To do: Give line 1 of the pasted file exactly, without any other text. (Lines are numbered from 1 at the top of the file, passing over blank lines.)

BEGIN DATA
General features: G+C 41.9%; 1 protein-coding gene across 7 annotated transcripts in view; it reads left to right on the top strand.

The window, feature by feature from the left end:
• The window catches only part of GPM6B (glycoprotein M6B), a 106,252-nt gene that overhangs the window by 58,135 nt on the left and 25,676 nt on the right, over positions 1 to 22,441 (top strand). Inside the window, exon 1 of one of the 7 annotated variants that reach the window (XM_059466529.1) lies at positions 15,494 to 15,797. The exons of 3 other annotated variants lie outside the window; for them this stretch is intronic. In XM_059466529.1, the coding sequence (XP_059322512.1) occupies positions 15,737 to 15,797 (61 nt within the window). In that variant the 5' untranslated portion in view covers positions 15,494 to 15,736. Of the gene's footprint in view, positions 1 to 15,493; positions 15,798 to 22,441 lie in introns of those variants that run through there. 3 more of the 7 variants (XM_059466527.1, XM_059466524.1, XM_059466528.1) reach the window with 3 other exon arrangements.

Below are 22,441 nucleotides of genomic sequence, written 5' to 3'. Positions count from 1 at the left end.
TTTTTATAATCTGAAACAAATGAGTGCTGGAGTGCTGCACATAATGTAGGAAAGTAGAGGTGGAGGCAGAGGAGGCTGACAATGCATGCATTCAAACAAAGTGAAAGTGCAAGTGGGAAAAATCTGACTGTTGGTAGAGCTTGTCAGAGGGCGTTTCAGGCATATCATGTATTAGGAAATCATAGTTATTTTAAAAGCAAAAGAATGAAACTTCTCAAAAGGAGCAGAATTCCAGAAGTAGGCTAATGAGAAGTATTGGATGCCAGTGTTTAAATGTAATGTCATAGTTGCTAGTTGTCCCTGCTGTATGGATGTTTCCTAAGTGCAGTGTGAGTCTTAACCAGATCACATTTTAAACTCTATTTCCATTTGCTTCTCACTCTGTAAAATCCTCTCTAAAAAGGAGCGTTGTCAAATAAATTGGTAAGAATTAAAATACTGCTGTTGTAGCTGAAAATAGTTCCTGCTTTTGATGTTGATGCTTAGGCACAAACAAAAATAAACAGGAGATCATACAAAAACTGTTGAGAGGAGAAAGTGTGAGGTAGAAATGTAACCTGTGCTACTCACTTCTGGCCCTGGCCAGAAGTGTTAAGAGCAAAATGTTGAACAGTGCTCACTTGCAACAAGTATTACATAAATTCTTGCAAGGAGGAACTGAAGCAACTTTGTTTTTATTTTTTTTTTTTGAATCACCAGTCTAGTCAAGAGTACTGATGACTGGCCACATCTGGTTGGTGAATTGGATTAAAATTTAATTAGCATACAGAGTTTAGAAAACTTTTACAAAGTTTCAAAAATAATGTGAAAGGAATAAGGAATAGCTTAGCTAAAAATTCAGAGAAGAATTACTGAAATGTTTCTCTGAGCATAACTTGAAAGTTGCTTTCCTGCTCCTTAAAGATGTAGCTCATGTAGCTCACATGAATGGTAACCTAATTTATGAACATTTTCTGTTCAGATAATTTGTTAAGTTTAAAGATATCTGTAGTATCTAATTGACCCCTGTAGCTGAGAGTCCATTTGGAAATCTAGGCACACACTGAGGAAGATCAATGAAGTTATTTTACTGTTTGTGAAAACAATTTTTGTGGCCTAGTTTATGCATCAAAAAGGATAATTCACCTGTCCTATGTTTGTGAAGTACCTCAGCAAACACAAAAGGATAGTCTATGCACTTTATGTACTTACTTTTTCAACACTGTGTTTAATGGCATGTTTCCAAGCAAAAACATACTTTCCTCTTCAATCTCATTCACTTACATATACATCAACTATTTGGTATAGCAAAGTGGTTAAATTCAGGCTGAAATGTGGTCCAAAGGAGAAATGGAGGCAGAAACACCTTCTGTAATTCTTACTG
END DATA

General features: G+C 41.9%; 1 protein-coding gene across 7 annotated transcripts in view; it reads left to right on the top strand.